The first moves of the campaign saw the Federals take and hold the central position, while Jackson went West and Ewell held the eastern fringes of the valley. Jackson displayed an admirably focussed maintenance of aim. He set himself the campaign objective of a left hook through the Alleghenies, first to cut Fremont from his supply line and then to get in behind the federal line. All the while, there was scope for the Union to overwhelm one or other rebel wing and for most of the campaign, they were able to bring superior numbers to each confrontation. The transport capacity of the Valley turnpike was also a great help. For much of the game there was the thinnest rebel screen in the centre, which was fortunate not to be overwhelmed. But the rebels evidently calculated, rightly as it turns out, that if Jackson kept pushing northwards, the enemy would have to conform to his movements. Sure enough, the Federals kept a nervous eye to both east and west and were made cautious by the prospect of Jackson or Ewell falling on their flanks.
Jackson’s repulse at Strasburg was a surprise blow to the rebel commander, who had not expected both Frémont and Banks to be present in force. After Strasburg, I thought the campaign was about to be won for the Union. The victors even agreed on a march south that would, I am convinced, have ripped the Confederate defences to shreds and at the very least, have brought Jackson tearing back down the valley to protect Staunton. Yet over the course of their exchanges they persuaded themselves that a more cautious advance was preferable, since they feared a threat from Ewell in the East. At the time, the Pike in front of them was weakly defended and there was in fact no threat from the east beyond an aggressive rebel cavalry regiment. Looking back, I think the federal decision to go cautious after Strasburg was the turning point in the campaign. From then on, the initiative passed to and stayed with the Confederates.
In the final stage of the campaign, the rebels got into the midst of the Federal position, seizing the central position that had benefited the Federals until then. First Banks and then Frémont had their commands split by enemy action. Moreover, Jackson and Ewell were now close enough to one another to combine their efforts to defeat their enemy.
Winners and Placed
I have been awarding VPs to all players throughout the campaign, both for physical achievements (battles won, supply centres captured) and for actions or behaviours that impressed me. The table above is entirely subjective of course, but I added points each turn, based on the outcomes and orders submitted at the time.
While the rebels are overall winners, there are areas where every player performed well. In the end, the totals levelled out pretty evenly, with the exception of Jackson, who received extra points for taking one supply source, blocking another supply line and demonstrating a single-minded capacity to keep his eyes on the prize. Of course, he couldn’t have done this without Ewell’s readiness to keep Federal attention in the Valley.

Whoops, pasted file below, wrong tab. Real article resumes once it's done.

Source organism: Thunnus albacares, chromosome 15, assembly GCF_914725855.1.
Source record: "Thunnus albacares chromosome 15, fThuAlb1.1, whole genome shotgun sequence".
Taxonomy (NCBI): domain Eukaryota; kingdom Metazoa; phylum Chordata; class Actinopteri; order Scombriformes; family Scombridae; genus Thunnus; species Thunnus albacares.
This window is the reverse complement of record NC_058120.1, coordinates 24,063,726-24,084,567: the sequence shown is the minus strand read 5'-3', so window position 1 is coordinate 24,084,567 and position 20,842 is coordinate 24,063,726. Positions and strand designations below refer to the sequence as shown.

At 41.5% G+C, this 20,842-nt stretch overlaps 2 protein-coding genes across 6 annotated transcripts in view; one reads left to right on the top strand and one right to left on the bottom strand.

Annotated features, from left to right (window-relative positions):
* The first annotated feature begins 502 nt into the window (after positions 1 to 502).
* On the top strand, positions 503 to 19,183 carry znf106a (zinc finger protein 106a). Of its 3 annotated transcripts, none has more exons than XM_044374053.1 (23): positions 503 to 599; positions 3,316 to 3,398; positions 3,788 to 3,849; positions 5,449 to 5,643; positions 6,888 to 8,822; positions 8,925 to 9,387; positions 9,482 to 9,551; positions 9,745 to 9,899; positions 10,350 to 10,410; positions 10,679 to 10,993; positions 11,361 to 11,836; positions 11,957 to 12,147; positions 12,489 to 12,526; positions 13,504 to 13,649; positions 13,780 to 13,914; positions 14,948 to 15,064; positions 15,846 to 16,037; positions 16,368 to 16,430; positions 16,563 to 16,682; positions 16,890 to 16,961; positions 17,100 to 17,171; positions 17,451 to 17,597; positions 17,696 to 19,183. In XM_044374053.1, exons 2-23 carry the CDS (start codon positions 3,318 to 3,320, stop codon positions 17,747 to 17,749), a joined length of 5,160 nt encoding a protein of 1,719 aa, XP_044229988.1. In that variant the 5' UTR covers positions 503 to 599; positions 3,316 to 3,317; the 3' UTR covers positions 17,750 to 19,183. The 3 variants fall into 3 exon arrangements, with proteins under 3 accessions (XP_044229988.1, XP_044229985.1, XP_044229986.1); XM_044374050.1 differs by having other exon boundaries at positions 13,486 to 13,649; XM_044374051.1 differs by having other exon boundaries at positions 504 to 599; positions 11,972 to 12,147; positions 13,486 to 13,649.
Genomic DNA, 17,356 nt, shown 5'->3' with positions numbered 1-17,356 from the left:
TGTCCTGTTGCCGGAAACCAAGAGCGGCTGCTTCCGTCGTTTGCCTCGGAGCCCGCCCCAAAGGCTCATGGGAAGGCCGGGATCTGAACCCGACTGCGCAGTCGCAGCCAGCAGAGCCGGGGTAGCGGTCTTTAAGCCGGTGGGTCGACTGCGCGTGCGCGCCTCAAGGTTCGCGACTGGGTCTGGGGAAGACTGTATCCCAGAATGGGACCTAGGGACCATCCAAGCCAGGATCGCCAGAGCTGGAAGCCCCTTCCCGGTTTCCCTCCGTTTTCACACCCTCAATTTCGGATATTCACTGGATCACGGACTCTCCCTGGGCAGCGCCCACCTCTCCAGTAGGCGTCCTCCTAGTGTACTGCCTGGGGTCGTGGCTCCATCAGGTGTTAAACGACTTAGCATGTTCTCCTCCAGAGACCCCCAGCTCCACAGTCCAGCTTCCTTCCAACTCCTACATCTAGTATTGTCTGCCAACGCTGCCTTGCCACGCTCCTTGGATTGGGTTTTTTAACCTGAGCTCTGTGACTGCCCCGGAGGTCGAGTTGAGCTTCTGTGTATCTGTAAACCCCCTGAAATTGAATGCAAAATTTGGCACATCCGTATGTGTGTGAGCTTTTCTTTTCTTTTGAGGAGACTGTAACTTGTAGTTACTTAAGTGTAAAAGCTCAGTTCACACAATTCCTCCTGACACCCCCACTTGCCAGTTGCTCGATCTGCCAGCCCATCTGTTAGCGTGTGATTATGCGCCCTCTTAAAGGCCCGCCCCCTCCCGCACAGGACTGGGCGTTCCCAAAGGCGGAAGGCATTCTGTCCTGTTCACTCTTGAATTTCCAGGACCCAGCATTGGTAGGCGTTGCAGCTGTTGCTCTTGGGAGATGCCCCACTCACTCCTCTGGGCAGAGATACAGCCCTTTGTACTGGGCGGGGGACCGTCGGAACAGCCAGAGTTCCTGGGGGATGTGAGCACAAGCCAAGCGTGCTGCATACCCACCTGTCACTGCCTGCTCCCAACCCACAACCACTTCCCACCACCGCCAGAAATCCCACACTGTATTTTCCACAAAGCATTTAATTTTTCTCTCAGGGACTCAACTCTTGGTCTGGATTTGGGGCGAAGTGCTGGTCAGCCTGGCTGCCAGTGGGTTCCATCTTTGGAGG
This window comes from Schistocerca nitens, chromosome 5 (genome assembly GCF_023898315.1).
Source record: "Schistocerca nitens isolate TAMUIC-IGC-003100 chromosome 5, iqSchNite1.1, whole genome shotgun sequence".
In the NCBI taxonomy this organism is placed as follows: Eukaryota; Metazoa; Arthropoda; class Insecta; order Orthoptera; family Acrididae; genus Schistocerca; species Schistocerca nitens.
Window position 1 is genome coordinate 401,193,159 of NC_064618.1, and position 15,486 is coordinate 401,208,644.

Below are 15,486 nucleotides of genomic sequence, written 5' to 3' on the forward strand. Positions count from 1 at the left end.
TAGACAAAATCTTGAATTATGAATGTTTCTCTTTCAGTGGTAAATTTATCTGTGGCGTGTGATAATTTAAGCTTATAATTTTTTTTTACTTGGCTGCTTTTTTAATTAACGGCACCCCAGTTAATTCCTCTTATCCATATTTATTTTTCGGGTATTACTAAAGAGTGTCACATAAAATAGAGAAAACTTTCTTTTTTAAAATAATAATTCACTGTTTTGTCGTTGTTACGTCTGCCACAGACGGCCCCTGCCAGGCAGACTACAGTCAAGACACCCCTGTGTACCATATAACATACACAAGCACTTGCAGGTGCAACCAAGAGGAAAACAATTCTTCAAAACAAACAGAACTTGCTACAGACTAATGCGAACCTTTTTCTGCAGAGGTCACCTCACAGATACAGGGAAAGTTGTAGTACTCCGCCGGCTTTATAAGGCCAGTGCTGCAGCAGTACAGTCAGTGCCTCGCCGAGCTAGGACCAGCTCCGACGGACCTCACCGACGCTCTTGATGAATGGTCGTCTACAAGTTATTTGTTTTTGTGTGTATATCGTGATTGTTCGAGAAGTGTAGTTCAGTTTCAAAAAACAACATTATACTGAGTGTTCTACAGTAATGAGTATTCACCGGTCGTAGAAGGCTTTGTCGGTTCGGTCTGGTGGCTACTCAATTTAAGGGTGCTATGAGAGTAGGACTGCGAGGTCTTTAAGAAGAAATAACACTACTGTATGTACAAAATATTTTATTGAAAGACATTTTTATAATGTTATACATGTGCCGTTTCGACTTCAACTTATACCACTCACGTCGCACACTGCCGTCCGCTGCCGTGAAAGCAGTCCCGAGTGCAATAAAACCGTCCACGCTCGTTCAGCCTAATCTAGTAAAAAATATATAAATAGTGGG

Jackson’s tour of the Alleghenies left Ewell constantly facing superior enemy numbers. He was prepared to give ground where the odds looked too dangerous but he was quick to move northwards again when the chance arose. Crucially, in the final stages, he was close enough to the action to act in concert with Jackson and thwart the federal attempt to reopen their supply lines through Winchester. Ewell showed plenty of aggression when it was needed and without him, Jackson would very likely have been ejected from Winchester.
Banks and Frémont started the campaign very well, reaching quite far south and causing Ewell in particular some uneasy moments. Throughout the campaign their cooperation was excellent, sharing all information and acting almost as one command. This allowed them to respond to the threat to Strasburg with a nasty surprise for Jackson when he found both Frémont and Banks to be present with large portions of their armies. Their plan and execution of the battle of Strasburg was first rate.
For ruses, Frémont showed particular ingenuity. He mined (and blew) bridges; indulged in a bit of Beau Geste posturing behind earthworks, crept a cavalry regiment past a sleeping garrison and hid whole brigades in ambush.
Everybody participated with complete focus and exemplary sportsmanship throughout the campaign, accepting bad news with good grace and never questioning the umpire’s reports. This is especially impressive considering that the restrictions of lockdown prevented players from playing out the battles that occurred. If the defeated secretly thought that had they been rolling the dice in person, the outcome could have been different, they did not share such thoughts with me.
I hope you enjoyed the campaign. I am very grateful to you all for taking part. My lockdown has certainly been more bearable thanks to you. I hope to meet and perhaps play a face to face game with you before too long.
(Note the photos with this post are of figures in my collection but are not ‘action shots’ of the final turn, as I played this out using unphotogenic counters and maps).
* I am indebted to George Mangano from Winchester for explaining that troops moving northwards are travelling ‘down’ the valley, and vice versa. It’s always good to get these things right!
I have played wargames for five decades. Recently retired, I have even more time to devote to it. More about me here.